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Schumer: Ruth Bader Ginsburg seat should be filled by next president

Senate Minority Leader Charles SchumerChuck SchumerCowboys for Trump founder arrested following Capitol riot Graham pushes Schumer for vote to dismiss impeachment article Biden and the new Congress must protect Americans from utility shutoffs MORE (D-N.Y.) said Friday night that the Senate should wait until next year to fill the Supreme Court seat left vacant by Justice Ruth Bader GinsburgRuth Bader GinsburgRuth Bader Ginsburg, George Floyd among options for 'Remember the Titans' school's new name Bipartisan anger builds over police failure at Capitol Lindsey Graham praises Merrick Garland as 'sound choice' to serve as attorney general MORE's death.

"The American people should have a voice in the selection of their next Supreme Court Justice. Therefore, this vacancy should not be filled until we have a new president," Schumer said in a tweet.

Schumer's tweet comes less than an hour after news broke that Ginsburg had died Friday at 87, throwing a landmine into an already chaotic presidential election year.

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Schumer's tweet is a word-for-word copy of a statement Senate Majority Leader Mitch McConnellAddison (Mitch) Mitchell McConnellWhat would MLK say about Trump and the Republican Party? Biden's minimum wage push faces uphill battle with GOP GOP senators wrestle with purging Trump from party MORE (R-Ky.) released in 2016 after the election-year death of the late conservative Justice Antonin Scalia.

It also points to the looming battle over whether Senate Republicans will try to fill the seat in an election year, after leaving Scalia's seat open until 2017 when President TrumpDonald TrumpGiuliani used provisional ballot to vote in 2020 election, same method he disparaged in fighting to overturn results Trump gets lowest job approval rating in final days as president Fox News' DC managing editor Bill Sammon to retire MORE appointed and the GOP-controlled Senate confirmed Justice Neil GorsuchNeil GorsuchBiden to introduce Garland as attorney general, other top DOJ nominees Biden to name Merrick Garland for attorney general Supreme Court rejects Christian school's push for COVID-19 carve-out MORE.

McConnell, who is up for reelection, has vowed that he will try to fill an open seat. His office didn't immediately respond to a request for comment about Ginsburg's passing.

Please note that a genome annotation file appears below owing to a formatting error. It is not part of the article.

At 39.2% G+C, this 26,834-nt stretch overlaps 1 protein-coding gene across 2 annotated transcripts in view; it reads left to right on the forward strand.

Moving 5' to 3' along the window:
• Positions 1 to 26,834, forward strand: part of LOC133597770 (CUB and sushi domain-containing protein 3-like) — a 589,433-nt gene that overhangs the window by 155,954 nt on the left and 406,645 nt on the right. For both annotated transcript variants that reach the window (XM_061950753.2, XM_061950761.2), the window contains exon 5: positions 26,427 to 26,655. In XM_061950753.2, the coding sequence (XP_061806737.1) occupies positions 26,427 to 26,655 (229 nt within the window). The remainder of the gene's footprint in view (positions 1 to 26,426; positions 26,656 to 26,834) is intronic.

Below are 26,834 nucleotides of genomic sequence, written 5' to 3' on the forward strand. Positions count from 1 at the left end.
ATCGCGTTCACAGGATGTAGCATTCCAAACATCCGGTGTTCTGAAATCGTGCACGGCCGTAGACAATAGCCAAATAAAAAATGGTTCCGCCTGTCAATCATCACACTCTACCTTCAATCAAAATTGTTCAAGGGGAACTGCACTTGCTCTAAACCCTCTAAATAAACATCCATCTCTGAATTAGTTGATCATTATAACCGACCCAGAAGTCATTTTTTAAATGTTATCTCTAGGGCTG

"If you're asking me a hypothetical ... we would fill it," McConnell told Fox News in February.

Sen. Kelly LoefflerKelly LoefflerNikki Haley unveils PAC ahead of possible 2024 White House bid McConnell has said he thinks Trump committed impeachable offenses: report Top Republican congressional aide resigns, rips GOP lawmakers who objected to Biden win MORE (R-Ga.), who is facing a tough election in November, became the first senator to explicitly call for the seat to be filled this year.

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"Our country’s future is at stake & @realDonaldTrump has every right to pick a new justice before the election. I look forward to supporting a strict constructionist who will protect the right to life & safeguard our conservative values," tweeted Loeffler, who took office in January.

But a handful of Republicans have been non-committal about if they would support filing an election-year vacancy, though they will likely face intense pressure from conservative activists and their own colleagues to do so. With a 53-47 majority, McConnell could lose three GOP senators and still let Vice President Pence break a tie.

“When Republicans held off Merrick GarlandMerrick Brian GarlandBiden's new challenge: Holding Trump accountable Graham says he'll back Biden's CIA pick A Democratic agenda for impossibly hard times MORE it was because nine months prior to the election was too close, we needed to let people decide. And I agreed to do that. If we now say that months prior to the election is OK when nine months was not, that is a double standard and I don’t believe we should do it,” Sen. Lisa Murkowksi (R-Alaska) said earlier this year.

Sen. Susan CollinsSusan Margaret CollinsBiden's minimum wage push faces uphill battle with GOP GOP senators wrestle with purging Trump from party Impeachment trial tests Trump's grip on Senate GOP MORE (R-Maine) indicated to The New York Times earlier this month that she also would not support filling a Supreme Court vacancy in the final weeks before an election, and would oppose filing the seat in the lame duck if the president lost in November.

“I think that’s too close, I really do,” she said.

According to the Congressional Research Service it takes an average of nearly 70 days for a Supreme Court nomination to be confirmed from the time they are nominated. That would put a confirmation vote on Ginsburg's successor, if Republicans move forward, during the end-of-year lame duck session.

Updated at 8:42 p.m.